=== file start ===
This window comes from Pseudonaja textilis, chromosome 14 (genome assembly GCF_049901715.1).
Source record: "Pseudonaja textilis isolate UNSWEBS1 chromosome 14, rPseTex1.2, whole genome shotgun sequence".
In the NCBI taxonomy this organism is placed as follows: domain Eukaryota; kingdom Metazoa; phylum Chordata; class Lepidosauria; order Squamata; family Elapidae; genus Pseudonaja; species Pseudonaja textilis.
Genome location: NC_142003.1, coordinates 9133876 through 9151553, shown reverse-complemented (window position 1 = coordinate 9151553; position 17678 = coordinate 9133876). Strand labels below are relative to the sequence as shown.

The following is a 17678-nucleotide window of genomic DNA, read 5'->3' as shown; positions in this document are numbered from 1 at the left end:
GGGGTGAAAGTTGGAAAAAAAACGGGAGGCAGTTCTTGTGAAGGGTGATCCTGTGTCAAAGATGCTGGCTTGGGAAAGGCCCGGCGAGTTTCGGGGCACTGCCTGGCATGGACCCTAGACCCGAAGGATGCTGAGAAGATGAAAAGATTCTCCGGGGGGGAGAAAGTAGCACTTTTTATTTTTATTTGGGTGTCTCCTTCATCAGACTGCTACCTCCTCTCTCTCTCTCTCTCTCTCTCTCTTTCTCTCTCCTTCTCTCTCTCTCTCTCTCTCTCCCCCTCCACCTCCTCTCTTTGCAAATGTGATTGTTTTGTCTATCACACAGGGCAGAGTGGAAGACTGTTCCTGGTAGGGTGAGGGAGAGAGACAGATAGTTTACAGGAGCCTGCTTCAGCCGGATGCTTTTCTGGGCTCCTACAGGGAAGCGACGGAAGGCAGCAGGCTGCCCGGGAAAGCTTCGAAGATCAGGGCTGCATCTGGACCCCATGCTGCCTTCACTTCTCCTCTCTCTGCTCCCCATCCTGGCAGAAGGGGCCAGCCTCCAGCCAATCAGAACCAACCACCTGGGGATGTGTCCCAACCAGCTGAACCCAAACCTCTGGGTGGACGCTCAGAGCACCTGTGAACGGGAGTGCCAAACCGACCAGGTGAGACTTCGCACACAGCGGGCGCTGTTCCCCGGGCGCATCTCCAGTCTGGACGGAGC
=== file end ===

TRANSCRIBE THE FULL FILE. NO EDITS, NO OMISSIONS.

This window comes from Pseudonaja textilis, chromosome 14 (genome assembly GCF_049901715.1).
Source record: "Pseudonaja textilis isolate UNSWEBS1 chromosome 14, rPseTex1.2, whole genome shotgun sequence".
In the NCBI taxonomy this organism is placed as follows: domain Eukaryota; kingdom Metazoa; phylum Chordata; class Lepidosauria; order Squamata; family Elapidae; genus Pseudonaja; species Pseudonaja textilis.
Genome location: NC_142003.1, coordinates 9133876 through 9151553, shown reverse-complemented (window position 1 = coordinate 9151553; position 17678 = coordinate 9133876). Strand labels below are relative to the sequence as shown.

The following is a 17678-nucleotide window of genomic DNA, read 5'->3' as shown; positions in this document are numbered from 1 at the left end:
GGGGTGAAAGTTGGAAAAAAAACGGGAGGCAGTTCTTGTGAAGGGTGATCCTGTGTCAAAGATGCTGGCTTGGGAAAGGCCCGGCGAGTTTCGGGGCACTGCCTGGCATGGACCCTAGACCCGAAGGATGCTGAGAAGATGAAAAGATTCTCCGGGGGGGAGAAAGTAGCACTTTTTATTTTTATTTGGGTGTCTCCTTCATCAGACTGCTACCTCCTCTCTCTCTCTCTCTCTCTCTCTCTTTCTCTCTCCTTCTCTCTCTCTCTCTCTCTCTCCCCCTCCACCTCCTCTCTTTGCAAATGTGATTGTTTTGTCTATCACACAGGGCAGAGTGGAAGACTGTTCCTGGTAGGGTGAGGGAGAGAGACAGATAGTTTACAGGAGCCTGCTTCAGCCGGATGCTTTTCTGGGCTCCTACAGGGAAGCGACGGAAGGCAGCAGGCTGCCCGGGAAAGCTTCGAAGATCAGGGCTGCATCTGGACCCCATGCTGCCTTCACTTCTCCTCTCTCTGCTCCCCATCCTGGCAGAAGGGGCCAGCCTCCAGCCAATCAGAACCAACCACCTGGGGATGTGTCCCAACCAGCTGAACCCAAACCTCTGGGTGGACGCTCAGAGCACCTGTGAACGGGAGTGCCAAACCGACCAGGTGAGACTTCGCACACAGCGGGCGCTGTTCCCCGGGCGCATCTCCAGTCTGGACGGAGC